When the weather allows, Grote Markt square becomes a sea of tables and chairs on the pavements. Bosom friends Kees Stallen (73) and Joop van Bel (74) are enjoying a beer in front of one of the many cafés. Both were born and raised here. They have been active members of local clubs and associations all their lives. They were in the crowd when the pride of Breda, NAC football club, played against NEC Nijmegen in the legendary cup final of 1973. And they have a strong sense of humour too, mischievously referring to NAC’s stadium as ‘a huge bar with a football pitch in the middle’ to indicate that the people of Breda have their own way of turning a defeat into victory. ‘The people here, the ‘Bredenaars’, are anything but gloomy’ says Kees. Joop nods in agreement: ‘They are optimistic and grasp every opportunity to socialise and enjoy life.’ Kees gives us an example: ‘In the spring, people from far and wide come to the Breda Jazz Festival for the music. We love the atmosphere and the friendly crowds.’

House of Orange-Nassau

During the Eighty Years' War, this city was alternately in Dutch and Spanish hands. But they also know how to deal with noble and popular guests here, because there is a centuries-long bond with the Nassaus. When Engelbert of Nassau married the daughter of lord Jan III van Polanen in the thirteenth century, the German House of Nassau added lands in Breda to its possessions. They built the Begijnhof (beguinage), the Grote Kerk (great church) and the castle. But they also left their mark in much later times, for example, when they established the Koninklijke Militaire Academie (Royal Military Academy) in the city. Breda owes its nickname - ‘The little Hague of the South’ - to the influence of the House of Orange. Queen Beatrix celebrated her first Queen's Day here in 1980, and Queen Máxima started her introductory tour of the Netherlands in Breda.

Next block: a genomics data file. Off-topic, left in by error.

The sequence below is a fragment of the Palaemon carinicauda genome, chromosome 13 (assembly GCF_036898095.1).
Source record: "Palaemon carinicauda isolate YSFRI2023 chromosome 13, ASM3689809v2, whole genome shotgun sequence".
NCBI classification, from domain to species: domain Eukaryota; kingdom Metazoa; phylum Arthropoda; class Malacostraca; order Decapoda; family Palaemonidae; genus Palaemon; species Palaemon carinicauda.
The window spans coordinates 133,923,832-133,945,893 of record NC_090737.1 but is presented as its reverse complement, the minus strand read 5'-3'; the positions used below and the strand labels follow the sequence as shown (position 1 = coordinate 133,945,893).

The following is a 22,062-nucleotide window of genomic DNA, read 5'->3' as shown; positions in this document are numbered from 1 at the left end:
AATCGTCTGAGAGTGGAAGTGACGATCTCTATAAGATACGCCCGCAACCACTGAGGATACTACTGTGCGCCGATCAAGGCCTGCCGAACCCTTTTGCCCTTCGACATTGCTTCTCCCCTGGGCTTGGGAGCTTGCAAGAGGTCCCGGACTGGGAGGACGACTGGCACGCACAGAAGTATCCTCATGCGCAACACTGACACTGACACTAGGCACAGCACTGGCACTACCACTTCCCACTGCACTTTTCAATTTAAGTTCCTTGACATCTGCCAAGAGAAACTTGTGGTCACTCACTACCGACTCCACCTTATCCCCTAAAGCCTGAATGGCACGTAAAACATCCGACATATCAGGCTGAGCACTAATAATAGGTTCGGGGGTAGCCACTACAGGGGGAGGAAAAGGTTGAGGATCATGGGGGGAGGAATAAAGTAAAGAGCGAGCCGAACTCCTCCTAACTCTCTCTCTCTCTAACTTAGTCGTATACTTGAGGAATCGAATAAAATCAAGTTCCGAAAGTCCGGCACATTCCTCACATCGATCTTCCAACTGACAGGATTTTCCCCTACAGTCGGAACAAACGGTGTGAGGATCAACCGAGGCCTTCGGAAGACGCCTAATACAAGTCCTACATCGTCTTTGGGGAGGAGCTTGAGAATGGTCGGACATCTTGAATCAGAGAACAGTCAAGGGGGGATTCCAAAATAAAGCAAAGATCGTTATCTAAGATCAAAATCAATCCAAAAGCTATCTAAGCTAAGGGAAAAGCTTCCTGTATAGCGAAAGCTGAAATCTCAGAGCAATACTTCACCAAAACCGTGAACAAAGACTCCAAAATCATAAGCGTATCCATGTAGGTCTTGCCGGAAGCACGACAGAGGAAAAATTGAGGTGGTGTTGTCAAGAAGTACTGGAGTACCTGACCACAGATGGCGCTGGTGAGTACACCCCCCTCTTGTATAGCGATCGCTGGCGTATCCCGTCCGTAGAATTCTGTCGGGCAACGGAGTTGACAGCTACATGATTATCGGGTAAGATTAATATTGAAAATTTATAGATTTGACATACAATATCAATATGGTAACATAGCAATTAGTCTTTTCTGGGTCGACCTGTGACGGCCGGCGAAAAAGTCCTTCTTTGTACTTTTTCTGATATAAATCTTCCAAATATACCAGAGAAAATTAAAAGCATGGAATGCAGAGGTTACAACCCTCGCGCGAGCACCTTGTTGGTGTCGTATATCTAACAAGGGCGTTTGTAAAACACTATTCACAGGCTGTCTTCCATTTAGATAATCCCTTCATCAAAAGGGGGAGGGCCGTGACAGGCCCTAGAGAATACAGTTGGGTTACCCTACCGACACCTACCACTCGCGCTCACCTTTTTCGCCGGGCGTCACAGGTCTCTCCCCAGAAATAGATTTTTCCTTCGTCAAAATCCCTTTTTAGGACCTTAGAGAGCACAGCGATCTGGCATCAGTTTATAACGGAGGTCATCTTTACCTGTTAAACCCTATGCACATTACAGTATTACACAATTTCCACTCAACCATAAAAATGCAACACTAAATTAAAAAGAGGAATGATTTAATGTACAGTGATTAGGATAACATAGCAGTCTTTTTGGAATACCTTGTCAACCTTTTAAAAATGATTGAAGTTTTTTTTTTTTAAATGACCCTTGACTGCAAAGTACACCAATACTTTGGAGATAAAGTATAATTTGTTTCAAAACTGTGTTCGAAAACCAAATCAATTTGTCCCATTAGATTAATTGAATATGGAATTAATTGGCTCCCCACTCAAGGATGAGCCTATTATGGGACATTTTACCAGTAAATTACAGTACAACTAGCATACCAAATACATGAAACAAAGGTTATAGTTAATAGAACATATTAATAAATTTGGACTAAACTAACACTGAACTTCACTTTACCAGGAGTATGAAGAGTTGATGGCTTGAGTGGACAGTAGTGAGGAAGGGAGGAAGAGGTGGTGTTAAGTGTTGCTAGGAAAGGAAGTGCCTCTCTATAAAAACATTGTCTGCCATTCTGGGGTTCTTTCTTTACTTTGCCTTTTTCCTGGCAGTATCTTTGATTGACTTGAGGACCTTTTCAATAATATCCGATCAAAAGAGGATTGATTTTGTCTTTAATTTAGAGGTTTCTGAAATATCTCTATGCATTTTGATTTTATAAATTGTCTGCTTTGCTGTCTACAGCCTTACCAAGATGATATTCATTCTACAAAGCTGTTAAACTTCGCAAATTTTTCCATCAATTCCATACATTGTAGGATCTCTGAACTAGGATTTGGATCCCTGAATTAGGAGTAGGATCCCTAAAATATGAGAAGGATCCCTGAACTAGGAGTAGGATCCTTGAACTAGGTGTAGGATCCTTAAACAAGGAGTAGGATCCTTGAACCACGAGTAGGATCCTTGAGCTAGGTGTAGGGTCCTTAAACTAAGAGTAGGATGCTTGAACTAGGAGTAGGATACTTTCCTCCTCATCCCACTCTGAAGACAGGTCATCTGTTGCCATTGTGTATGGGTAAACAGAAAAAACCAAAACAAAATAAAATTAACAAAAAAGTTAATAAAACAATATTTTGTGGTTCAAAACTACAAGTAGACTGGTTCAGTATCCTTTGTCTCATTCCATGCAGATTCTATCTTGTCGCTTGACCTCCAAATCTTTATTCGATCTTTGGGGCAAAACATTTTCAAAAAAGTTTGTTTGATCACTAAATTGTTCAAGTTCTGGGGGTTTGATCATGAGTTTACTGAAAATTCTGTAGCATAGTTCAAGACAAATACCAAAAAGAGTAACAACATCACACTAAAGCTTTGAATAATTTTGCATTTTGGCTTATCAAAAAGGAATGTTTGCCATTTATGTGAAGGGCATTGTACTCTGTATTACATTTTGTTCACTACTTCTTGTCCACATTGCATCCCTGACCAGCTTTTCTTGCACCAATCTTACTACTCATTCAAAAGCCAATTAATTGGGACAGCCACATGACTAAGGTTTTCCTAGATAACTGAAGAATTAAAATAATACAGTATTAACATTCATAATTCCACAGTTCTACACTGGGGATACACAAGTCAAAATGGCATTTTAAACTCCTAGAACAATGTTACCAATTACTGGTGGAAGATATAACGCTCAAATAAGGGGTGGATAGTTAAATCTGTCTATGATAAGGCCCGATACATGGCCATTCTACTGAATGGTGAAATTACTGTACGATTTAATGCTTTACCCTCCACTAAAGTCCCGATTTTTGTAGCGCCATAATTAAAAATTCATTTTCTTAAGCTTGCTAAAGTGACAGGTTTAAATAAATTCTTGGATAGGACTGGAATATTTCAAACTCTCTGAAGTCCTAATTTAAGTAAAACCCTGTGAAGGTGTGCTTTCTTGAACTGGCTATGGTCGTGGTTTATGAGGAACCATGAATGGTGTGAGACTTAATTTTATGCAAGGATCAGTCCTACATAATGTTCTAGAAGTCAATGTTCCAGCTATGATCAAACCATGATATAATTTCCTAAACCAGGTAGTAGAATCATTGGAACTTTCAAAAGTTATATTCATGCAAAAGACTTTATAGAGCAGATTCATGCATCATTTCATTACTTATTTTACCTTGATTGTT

Green centre

‘The most beautiful spot in Breda’. This is how a woman who has lived in Breda for 47 years describes Valkenberg, the park in the middle of the city. ‘It is a wonderful meeting place with a Mediterranean feel to it that you don’t see anywhere else in the Netherlands.’ And indeed, there are very few cities where gardens are given so much space in such a desirable area between the station and the city centre.

Another gem lies just a stone's throw away: the Begijnhof, which became the home of Breda's Beguine community in 1535. The beautiful buildings, the herb garden, Sint Catharinakapel (St Catharine's chapel) and the bleaching field (a lawn where linen used to be bleached because washing textiles for others was a source of income for the beguines) are uniquely impressive. Nowadays, the dwellings are rented out by a non-profit organisation charged with preserving their original character. The Begijnhof is a soothing and breathtaking oasis in the middle of the city.

Ginnekenweg

If you are looking for hustle and bustle, you will find it in Ginnekenweg. A kilometres-long street bordered by a seemingly endless assortment of historic buildings (mainly dating back to the end of the nineteenth century) and all kinds of original shops. Like Van Kemenade & Hollaers bookstore, which is a testament to René Hollaers’ passionate love of books. By his own account, he spends all his time organising events: writers visit for book-signing sessions, bands perform in the bookstore, and several reading clubs are based here. According to a recent calculation, he reckons that he now lives 75 percent of his life in Breda. ‘Breda is a beautiful city’, says Hollaers, ‘but they should publicise its attractions more in my opinion. The people in Breda are sometimes a little too modest.’